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ABSTRACT: We used non-insulin producing pancreatic carcinoma cell line, MIA PaCa-2 and have modulated its culture conditions by using 1% matrigel as extracellular matrix, N2, B27 growth supplements and serum free conditions. Expression of markers was analyzed using qRT-PCR, immunofluorescence and in vitro functional assay for insulin and C-peptide release was assessed using insulin and C-peptide ELISA respectively. The cells grown under this altered culture conditions have exhibited a transition in the morphology from mesenchymal to epithelial with extensive piling up of cells. A reduction in doubling time from 40 hours to 18 hours, upregulation of beta islet specific markers like pancreatic duodenal homeobox-1 (Pdx-1), C-peptide, insulin and disappearance of markers like vimentin were observed. On the functional level, the altered morphology bearing cells released high levels of insulin in response to 10µM tolbutamide (an activator of insulin pathway) and reduced insulin secretion in response to 50µM nifedipine (inhibitor of the pathway). On the contrary, the original cells (mesenchymal morphology) had failed to release any insulin in response to varying concentrations of glucose and also the activators and inhibitors of the insulin pathway. This investigation thus provides a basis for using this basic developmental biology phenomenon mesenchymal to epithelial transition as a strategy to generate a large number of functional islets from stem cells of mesenchymal origin. J. Cell. Biochem. © 2013 Wiley Periodicals, Inc.Journal of Cellular Biochemistry 02/2013; DOI:10.1002/jcb.24506 · 3.37 Impact Factor
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ABSTRACT: The carcinoembryonic antigen (CEA)-related cell adhesion molecules CEACAM1 (BGP, CD66a), CEACAM5 (CEA, CD66e) and CEACAM6 (NCA, CD66c) are expressed in human lung. They play a role in innate and adaptive immunity and are targets for various bacterial and viral adhesins. Two pathogens that colonize the normally sterile lower respiratory tract in patients with chronic obstructive pulmonary disease (COPD) are non-typable Haemophilus influenzae (NTHI) and Moraxella catarrhalis. Both pathogens bind to CEACAMs and elicit a variety of cellular reactions, including bacterial internalization, cell adhesion and apoptosis. To analyze the (co-) expression of CEACAM1, CEACAM5 and CEACAM6 in different lung tissues with respect to COPD, smoking status and granulocyte infiltration, immunohistochemically stained paraffin sections of 19 donors were studied. To address short-term effects of cigarette smoke and acute inflammation, transcriptional regulation of CEACAM5, CEACAM6 and different CEACAM1 isoforms by cigarette smoke extract, interferons, Toll-like receptor agonists, and bacteria was tested in normal human bronchial epithelial (NHBE) cells by quantitative PCR. Corresponding CEACAM protein levels were determined by flow cytometry. Immunohistochemical analysis of lung sections showed the most frequent and intense staining for CEACAM1, CEACAM5 and CEACAM6 in bronchial and alveolar epithelium, but revealed no significant differences in connection with COPD, smoking status and granulocyte infiltration. In NHBE cells, mRNA expression of CEACAM1 isoforms CEACAM1-4L, CEACAM1-4S, CEACAM1-3L and CEACAM1-3S were up-regulated by interferons alpha, beta and gamma, as well as the TLR3 agonist polyinosinic:polycytidylic acid (poly I:C). Interferon-gamma also increased CEACAM5 expression. These results were confirmed on protein level by FACS analysis. Importantly, also NTHI and M. catarrhalis increased CEACAM1 mRNA levels. This effect was independent of the ability to bind to CEACAM1. The expression of CEACAM6 was not affected by any treatment or bacterial infection. While we did not find a direct correlation between CEACAM1 expression and COPD, the COPD-associated bacteria NTHi and M. catarrhalis were able to increase the expression of their own receptor on host cells. Further, the data suggest a role for CEACAM1 and CEACAM5 in the phenomenon of increased host susceptibility to bacterial infection upon viral challenge in the human respiratory tract.Respiratory research 08/2013; 14(1):85. DOI:10.1186/1465-9921-14-85 · 3.38 Impact Factor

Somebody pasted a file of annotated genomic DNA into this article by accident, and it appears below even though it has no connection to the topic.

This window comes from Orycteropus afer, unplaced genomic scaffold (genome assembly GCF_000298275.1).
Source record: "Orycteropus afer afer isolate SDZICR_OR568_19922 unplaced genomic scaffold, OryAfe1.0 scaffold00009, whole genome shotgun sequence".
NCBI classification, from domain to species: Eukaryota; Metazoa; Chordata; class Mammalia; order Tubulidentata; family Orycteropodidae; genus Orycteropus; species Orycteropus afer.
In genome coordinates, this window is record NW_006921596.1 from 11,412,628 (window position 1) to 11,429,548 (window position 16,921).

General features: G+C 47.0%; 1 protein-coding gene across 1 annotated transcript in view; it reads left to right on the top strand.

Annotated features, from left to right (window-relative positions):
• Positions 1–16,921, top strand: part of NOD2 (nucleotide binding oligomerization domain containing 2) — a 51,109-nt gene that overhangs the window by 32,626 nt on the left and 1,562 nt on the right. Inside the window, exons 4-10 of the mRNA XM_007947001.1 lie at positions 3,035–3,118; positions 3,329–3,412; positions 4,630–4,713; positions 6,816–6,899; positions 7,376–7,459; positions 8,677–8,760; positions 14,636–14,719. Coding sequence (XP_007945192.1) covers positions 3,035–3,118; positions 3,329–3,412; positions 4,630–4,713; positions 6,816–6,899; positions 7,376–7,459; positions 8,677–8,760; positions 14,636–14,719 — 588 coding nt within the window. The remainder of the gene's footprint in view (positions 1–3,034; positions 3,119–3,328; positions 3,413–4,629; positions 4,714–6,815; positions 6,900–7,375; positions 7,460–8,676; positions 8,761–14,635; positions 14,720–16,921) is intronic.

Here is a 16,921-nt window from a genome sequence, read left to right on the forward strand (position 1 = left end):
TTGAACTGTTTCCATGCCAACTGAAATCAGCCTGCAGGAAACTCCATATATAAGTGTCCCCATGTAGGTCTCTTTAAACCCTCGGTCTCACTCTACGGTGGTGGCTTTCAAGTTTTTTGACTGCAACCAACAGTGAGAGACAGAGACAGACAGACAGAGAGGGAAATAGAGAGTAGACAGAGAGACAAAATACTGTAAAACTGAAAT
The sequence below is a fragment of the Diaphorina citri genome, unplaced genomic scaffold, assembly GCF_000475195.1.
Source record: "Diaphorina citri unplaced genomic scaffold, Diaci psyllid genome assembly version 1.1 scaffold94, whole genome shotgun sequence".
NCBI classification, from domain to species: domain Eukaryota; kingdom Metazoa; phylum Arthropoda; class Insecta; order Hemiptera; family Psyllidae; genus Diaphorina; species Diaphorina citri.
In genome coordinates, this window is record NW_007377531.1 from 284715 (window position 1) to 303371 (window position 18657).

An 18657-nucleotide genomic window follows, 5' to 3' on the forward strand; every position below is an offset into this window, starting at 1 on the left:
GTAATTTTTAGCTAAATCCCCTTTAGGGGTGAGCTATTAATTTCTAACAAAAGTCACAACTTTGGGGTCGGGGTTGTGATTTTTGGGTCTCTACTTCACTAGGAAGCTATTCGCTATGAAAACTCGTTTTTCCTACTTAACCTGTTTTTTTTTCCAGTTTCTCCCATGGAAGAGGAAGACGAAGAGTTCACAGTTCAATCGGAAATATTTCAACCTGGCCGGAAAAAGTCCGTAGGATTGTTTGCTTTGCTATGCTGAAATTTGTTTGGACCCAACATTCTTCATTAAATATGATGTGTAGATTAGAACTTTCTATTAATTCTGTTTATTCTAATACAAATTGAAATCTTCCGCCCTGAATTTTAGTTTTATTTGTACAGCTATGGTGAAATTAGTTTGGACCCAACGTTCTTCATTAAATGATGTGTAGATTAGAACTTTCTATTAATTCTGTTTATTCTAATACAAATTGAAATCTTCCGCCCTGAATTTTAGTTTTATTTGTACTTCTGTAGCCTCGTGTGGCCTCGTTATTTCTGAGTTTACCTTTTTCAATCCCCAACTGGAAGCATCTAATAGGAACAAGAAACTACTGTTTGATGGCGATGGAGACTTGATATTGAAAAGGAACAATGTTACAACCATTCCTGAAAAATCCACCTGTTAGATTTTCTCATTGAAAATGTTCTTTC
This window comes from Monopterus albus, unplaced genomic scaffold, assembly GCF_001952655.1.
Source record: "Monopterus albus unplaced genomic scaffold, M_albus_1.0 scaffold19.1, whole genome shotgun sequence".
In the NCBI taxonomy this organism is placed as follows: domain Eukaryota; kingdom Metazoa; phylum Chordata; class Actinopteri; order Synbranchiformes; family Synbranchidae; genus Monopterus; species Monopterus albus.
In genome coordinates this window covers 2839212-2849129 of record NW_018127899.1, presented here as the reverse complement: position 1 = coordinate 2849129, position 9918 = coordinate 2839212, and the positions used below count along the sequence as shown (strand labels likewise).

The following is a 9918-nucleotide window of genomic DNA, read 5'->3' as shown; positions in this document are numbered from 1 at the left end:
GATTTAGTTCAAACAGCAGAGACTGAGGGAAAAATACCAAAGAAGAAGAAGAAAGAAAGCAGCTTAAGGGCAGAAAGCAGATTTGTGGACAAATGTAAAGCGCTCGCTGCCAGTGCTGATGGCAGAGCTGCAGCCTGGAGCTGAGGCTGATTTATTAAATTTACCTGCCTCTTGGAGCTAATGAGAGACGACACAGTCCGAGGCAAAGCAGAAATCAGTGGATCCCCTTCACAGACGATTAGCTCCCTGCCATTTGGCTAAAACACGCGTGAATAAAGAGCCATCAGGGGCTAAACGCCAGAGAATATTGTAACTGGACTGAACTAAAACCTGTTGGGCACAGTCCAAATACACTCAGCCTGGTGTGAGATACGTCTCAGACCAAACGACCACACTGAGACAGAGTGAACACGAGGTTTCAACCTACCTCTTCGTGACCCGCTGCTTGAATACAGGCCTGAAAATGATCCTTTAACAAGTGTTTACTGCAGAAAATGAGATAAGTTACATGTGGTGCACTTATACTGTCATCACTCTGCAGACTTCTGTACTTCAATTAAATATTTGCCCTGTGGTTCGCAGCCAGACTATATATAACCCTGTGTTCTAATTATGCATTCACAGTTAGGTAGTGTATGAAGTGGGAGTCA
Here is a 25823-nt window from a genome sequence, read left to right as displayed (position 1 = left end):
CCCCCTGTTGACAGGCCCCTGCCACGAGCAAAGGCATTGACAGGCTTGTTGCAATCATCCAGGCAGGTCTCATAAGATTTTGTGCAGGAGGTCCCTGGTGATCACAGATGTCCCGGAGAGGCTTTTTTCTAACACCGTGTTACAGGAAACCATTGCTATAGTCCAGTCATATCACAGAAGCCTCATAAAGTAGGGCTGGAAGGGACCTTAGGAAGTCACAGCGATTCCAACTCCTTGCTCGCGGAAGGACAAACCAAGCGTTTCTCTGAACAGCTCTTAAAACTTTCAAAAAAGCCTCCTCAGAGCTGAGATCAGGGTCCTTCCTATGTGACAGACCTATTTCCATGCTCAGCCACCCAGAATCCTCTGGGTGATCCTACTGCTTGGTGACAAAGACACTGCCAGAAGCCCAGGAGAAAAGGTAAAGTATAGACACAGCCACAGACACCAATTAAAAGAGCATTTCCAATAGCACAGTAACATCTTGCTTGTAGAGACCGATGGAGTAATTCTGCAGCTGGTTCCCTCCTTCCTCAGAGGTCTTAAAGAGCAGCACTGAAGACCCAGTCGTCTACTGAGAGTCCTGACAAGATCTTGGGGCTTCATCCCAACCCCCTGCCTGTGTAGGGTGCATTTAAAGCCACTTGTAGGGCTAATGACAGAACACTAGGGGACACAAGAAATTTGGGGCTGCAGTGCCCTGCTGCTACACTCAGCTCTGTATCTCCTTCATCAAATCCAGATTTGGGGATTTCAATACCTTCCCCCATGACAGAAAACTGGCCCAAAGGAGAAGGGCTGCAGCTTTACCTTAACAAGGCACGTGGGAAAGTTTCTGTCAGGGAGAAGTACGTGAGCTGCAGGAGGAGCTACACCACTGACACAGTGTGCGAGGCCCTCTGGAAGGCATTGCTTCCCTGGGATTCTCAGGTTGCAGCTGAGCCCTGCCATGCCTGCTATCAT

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ABSTRACT: In contrast to early lung development, a process exemplified by the branching of the developing airways, the later development of the immature lung remains very poorly understood. A key event in late lung development is secondary septation, in which secondary septa arise from primary septa, creating a greater number of alveoli of a smaller size, which dramatically expands the surface area over which gas exchange can take place. Secondary septation, together with architectural changes to the vascular structure of the lung which minimize the distance between the inspired air and the blood, are the objectives of late lung development. The process of late lung development is disturbed in bronchopulmonary dysplasia (BPD), a disease of prematurely-born infants in which the structural development of the alveoli is blunted as a consequence of inflammation, volutrauma, and oxygen toxicity. This review aims to highlight notable recent developments in our understanding of late lung development and the pathogenesis of BPD.AJP Lung Cellular and Molecular Physiology 11/2013; 305(12). DOI:10.1152/ajplung.00267.2013 · 4.04 Impact Factor